Older persons’ cooperatives: an alternative example


Housing cooperatives generally are a great success story. People running their own communities, making the key decisions, generating social capital and cohesion, setting standards for services are just a few of the things that work better.

A decade ago the Commission on Cooperative and Mutual Housing in its report set out the advantages: better performance (rent arrears and void levels were lower and satisfaction levels were higher than elsewhere in the affordable housing sector); they built real communities where people interacted and lived more engaged lives; they gave power to the people rather than the housing being managed by officials, more tenants were in work and environmental standards were higher (See Commission on Co-operative and Mutual Housing, Chapter 5, Bringing Democracy Home, 2009).

Perhaps one of the day to day problems is the amount of time each co-operator can give to running the co-operative. People in work can give less time and energy and sometimes that can lead to just a small number of people running a co-operative. That is not such a problem within a retirement community, since people have the time to invest and run a cooperative.

Breedon Gardens Housing Co-operative, Redditch

Breedon Gardens Housing Co-operative in Redditch is a case in point. Originally the Co-operative was set up to run and manage some 20 plus bungalows for older people. The Co-operative’s remit widened a few years later when a further scheme of general family housing was built nearby and it made sense that the new scheme was incorporated into Breedon Gardens. As such the Co-operative has been a great success. It has been such a success because of the amount of time, energy and passion a group of older people have put into creating Breedon Gardens as a great community and a great place to live. But it’s also a success story that is based upon skill, experience, knowledge and ingenuity but overall a strong sense of belonging and comradeship.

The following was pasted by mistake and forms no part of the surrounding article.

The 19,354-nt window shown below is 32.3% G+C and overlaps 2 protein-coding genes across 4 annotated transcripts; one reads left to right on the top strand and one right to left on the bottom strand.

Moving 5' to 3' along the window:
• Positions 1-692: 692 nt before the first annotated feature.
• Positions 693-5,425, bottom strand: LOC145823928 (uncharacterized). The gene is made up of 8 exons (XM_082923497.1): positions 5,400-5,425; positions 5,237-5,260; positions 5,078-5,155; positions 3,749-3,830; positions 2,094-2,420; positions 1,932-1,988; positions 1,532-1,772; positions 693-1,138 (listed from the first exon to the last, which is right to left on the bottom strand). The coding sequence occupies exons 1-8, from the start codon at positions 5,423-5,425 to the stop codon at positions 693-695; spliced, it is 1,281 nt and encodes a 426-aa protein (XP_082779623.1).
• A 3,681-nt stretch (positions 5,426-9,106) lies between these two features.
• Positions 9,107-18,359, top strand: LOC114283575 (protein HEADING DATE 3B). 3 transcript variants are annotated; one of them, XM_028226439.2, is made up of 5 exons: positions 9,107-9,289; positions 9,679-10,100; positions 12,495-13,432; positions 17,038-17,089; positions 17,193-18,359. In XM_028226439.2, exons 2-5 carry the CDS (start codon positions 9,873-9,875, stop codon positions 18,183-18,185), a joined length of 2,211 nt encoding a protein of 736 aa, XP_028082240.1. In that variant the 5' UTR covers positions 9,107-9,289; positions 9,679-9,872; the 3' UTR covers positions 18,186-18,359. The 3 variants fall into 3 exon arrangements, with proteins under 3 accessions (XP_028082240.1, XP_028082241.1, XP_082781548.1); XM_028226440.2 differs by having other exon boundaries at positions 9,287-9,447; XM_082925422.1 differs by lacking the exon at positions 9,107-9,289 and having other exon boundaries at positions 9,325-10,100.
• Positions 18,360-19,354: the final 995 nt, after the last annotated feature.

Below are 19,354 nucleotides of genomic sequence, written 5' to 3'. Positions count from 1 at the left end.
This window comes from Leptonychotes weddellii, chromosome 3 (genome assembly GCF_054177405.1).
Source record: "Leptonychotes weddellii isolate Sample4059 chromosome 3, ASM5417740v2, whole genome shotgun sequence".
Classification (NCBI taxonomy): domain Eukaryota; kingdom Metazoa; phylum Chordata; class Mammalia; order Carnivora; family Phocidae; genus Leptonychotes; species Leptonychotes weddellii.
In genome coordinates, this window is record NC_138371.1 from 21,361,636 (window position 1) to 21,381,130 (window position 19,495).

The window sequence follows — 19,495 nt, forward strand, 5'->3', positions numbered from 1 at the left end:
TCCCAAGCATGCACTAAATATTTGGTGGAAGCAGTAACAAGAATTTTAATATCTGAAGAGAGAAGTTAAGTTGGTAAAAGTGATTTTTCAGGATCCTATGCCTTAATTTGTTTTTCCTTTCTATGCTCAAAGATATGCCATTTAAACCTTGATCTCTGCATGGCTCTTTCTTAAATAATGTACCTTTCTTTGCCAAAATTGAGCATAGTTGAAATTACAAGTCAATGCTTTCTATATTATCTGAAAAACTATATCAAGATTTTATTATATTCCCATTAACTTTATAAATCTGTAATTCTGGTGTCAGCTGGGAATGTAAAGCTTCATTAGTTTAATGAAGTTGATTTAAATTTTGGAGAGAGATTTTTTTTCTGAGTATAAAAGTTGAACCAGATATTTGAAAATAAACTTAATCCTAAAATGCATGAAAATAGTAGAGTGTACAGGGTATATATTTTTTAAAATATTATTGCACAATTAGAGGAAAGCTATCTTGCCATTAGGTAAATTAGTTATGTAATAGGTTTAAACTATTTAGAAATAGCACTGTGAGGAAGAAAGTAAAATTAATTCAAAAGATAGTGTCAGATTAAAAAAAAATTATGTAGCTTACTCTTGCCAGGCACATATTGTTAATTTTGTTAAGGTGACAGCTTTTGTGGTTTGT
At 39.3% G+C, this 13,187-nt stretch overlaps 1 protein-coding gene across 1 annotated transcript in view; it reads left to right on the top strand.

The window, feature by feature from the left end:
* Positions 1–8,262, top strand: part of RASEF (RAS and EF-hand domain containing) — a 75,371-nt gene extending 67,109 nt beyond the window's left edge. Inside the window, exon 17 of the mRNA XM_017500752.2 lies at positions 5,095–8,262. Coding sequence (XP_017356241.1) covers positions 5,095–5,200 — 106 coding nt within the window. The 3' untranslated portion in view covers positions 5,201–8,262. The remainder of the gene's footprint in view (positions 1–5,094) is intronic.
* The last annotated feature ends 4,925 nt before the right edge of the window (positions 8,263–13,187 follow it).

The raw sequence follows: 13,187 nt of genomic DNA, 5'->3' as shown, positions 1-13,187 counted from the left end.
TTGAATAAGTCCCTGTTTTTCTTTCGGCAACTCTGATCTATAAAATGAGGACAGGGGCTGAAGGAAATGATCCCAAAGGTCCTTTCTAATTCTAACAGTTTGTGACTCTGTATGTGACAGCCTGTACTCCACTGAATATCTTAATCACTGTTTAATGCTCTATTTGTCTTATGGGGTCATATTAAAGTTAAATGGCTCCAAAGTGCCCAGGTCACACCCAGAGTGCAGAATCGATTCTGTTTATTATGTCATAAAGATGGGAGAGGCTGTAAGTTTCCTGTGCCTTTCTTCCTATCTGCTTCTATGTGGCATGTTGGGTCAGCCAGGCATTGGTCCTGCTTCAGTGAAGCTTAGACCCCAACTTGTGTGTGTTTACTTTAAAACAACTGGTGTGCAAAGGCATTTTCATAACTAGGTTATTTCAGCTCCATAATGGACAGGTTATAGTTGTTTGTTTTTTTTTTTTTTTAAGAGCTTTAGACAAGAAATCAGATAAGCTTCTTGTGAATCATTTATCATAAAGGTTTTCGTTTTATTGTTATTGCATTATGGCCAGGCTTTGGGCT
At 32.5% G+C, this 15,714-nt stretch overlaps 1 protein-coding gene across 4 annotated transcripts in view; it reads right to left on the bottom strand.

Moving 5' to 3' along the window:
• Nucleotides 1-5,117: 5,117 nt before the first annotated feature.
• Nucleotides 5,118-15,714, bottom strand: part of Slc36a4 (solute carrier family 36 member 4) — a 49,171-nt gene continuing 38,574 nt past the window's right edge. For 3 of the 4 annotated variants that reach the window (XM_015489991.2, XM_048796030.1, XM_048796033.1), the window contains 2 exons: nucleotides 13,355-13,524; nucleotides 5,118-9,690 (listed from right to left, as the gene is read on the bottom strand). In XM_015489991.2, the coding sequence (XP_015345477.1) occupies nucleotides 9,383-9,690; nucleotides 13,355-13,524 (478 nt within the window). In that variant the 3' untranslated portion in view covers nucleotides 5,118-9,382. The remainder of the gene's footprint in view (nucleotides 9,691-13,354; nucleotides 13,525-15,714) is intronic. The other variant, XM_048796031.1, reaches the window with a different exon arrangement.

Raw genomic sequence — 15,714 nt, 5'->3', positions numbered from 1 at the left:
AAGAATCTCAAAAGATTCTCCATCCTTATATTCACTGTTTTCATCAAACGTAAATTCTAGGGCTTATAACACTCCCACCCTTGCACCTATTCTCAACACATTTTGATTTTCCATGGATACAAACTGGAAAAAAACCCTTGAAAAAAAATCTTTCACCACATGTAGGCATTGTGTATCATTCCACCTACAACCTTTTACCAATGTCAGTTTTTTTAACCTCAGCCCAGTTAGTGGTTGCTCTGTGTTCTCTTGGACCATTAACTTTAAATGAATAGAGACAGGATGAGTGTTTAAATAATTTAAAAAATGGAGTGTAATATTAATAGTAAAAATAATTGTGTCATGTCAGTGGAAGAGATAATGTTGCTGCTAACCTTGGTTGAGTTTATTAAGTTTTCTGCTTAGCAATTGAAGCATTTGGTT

The residents have repeatedly made ethical decisions about the contractors they chose which do the grounds maintenance and repairs. Maintenance has been important to the residents throughout the history of the Co-operative and they provide an excellent service through a mixture of self-help and a procurement process that has focussed on small local contractors and charities providing supported employment. Response times for emergencies are just 26 minutes.

It has worked right from the beginning. Redditch Council working with Accord pre-selected prospective tenants for the original and the later schemes. This was so that tenants could work with community architects to design the scheme before they moved in, making all the key decisions about what they wanted to create as a community. They continued with their involvement right the way through the building process, checking that things were right and ensuring that what they dreamed of was being built in practice. This meant that the community was established, relationships formed, from the outset even before people lives in their homes.